Ambulance calls for misuse of an anti-epileptic drug called have increased tenfold in Victoria since 2012.

Originally developed as an anti-epileptic agent, the drug pregabalin is now also used to treat fibromyalgia, generalised anxiety disorder, and neuropathic pain.

It is subsidised by the Pharmaceutical Benefits Scheme as an anti-epileptic and, since 2013, for treating neuropathic pain. Since 2015, total PBS costs for pregabalin are among the highest for any drug.

Mirroring the increase in prescription rates, ambulance attendances associated with the misuse of pregabalin have risen.

“Individuals take higher than recommended doses of pregabalin for its euphoric effects … or is implicated in self-harm,” says a report by Rose Crossin, a research officer at the Turning Point Alcohol and Drug Centre in Melbourne.

“There is a growing black market for pregabalin in populations at high risk of misuse, including in prisons, where pregabalin is sometimes prescribed for pain relief in preference to opioids. Alcohol should not be consumed while taking pregabalin, and additive side effects are also possible if it is taken with other central nervous system depressants, including benzodiazepines and narcotic pain medications.”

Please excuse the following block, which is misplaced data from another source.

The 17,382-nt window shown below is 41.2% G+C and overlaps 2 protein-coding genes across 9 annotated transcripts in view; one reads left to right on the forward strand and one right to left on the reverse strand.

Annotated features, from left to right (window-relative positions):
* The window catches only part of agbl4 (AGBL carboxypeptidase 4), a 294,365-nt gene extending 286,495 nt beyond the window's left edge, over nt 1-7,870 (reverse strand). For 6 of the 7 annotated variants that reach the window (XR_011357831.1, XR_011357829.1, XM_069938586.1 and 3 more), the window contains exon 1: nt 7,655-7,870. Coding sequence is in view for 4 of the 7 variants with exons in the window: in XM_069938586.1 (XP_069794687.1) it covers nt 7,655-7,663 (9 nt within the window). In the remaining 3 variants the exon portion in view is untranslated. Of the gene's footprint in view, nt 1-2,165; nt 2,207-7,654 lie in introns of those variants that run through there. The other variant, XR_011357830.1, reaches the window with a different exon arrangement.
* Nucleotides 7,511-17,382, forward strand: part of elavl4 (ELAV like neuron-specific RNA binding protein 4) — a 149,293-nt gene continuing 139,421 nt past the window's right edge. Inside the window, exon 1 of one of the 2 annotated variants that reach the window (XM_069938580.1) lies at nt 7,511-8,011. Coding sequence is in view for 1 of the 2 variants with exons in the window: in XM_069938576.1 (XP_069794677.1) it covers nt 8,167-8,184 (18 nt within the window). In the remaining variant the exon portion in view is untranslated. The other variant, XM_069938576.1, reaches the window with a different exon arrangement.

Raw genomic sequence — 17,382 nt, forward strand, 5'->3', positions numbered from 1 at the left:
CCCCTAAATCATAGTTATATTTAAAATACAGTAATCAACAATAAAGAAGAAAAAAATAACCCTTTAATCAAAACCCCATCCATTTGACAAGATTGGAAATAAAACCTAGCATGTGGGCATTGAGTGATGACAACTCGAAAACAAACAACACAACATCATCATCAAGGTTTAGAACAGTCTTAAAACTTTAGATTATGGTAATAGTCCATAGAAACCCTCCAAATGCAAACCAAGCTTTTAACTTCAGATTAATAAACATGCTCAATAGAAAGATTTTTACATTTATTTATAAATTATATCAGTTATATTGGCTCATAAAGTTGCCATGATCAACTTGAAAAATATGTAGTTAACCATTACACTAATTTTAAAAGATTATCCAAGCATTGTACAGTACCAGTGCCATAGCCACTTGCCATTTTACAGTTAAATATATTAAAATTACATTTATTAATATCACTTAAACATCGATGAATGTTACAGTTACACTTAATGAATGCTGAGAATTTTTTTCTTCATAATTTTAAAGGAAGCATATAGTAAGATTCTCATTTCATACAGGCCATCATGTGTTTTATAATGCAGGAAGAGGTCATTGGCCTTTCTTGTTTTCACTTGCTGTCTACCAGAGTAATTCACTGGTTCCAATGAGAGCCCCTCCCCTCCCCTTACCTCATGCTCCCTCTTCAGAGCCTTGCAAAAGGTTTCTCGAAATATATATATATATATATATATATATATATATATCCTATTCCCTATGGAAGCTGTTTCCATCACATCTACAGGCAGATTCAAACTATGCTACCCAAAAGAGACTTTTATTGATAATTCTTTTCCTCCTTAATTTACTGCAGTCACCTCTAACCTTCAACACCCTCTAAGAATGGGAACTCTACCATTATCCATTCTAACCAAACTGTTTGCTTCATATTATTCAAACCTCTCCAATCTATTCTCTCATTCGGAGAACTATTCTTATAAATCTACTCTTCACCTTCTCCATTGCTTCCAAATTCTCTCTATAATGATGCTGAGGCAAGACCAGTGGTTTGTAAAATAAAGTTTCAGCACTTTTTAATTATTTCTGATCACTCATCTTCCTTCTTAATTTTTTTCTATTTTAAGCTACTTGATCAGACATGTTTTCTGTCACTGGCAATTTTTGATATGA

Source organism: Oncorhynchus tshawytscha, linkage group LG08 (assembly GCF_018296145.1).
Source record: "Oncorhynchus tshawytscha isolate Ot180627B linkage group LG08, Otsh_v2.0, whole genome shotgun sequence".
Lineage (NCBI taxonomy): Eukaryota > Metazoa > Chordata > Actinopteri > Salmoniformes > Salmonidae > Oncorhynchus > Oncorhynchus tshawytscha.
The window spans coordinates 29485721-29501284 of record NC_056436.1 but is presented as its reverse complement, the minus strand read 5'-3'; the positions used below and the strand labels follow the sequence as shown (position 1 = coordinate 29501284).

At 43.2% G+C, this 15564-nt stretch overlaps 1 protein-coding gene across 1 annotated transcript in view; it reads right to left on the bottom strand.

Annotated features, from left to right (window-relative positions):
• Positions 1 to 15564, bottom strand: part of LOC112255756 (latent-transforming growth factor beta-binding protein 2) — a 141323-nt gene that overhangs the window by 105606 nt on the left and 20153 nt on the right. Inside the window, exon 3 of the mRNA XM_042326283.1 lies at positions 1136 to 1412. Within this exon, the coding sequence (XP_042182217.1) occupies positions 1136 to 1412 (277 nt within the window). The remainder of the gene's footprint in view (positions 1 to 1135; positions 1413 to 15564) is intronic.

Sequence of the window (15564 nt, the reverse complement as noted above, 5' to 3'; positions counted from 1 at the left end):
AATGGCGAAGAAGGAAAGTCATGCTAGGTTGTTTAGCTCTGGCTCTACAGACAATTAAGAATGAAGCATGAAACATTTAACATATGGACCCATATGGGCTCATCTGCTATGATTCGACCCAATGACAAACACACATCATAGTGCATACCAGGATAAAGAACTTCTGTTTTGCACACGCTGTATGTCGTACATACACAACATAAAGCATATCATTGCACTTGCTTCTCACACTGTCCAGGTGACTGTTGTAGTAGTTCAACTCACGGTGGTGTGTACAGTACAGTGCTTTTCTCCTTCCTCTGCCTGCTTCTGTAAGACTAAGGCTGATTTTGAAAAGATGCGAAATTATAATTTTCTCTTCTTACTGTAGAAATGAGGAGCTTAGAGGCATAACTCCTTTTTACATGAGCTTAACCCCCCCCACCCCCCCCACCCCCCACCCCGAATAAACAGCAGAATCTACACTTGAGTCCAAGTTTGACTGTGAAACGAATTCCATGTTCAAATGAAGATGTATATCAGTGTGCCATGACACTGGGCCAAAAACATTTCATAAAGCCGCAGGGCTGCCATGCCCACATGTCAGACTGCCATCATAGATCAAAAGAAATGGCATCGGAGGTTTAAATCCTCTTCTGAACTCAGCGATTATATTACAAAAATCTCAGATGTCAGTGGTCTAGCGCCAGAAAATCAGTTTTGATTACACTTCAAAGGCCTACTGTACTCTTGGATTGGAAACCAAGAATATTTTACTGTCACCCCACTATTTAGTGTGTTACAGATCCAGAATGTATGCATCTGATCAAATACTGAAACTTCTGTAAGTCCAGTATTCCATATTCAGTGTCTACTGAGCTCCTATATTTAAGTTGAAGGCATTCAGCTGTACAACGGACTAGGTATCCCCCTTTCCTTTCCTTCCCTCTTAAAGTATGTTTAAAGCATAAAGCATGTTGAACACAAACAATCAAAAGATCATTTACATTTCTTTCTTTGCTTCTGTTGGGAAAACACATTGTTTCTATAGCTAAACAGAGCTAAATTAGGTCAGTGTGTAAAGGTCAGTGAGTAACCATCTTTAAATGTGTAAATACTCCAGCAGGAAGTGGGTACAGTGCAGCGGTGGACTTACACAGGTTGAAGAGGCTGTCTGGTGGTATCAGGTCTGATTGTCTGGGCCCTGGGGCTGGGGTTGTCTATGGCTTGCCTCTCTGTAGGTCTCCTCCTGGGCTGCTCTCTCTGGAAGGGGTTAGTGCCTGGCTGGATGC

There were 1,201 pregabalin misuse-related attendances in Victoria between January 2012 and December 2017.

The rate increased from 0.28 cases per 100,000 population in the first half of 2012 to 3.32 cases per 100,000 in the second half of 2017.

Of those ambulance attendances, 49 per cent were for people with a history that may have contraindicated prescribing pregabalin.

Pregabalin was frequently misused with other sedatives (68 per cent of call-outs), particularly benzodiazepines (37 per cent). Thirty-nine per cent of attendances were associated with a suicide attempt.

The authors warn that physicians need to be particularly cautious when prescribing pregabalin.

“Clinicians should ensure that consumers are aware of the risks of these interactions, and be particularly cautious when considering prescribing pregabalin for patients who are taking other sedatives,” they write.

“Interventions being considered in other countries may be relevant to Australia, including changes to scheduling, as implemented or planned in the United Kingdom, the United States, and Norway, and limits on dispensing to minimise the risks of pregabalin misuse.”

The report is accessible here.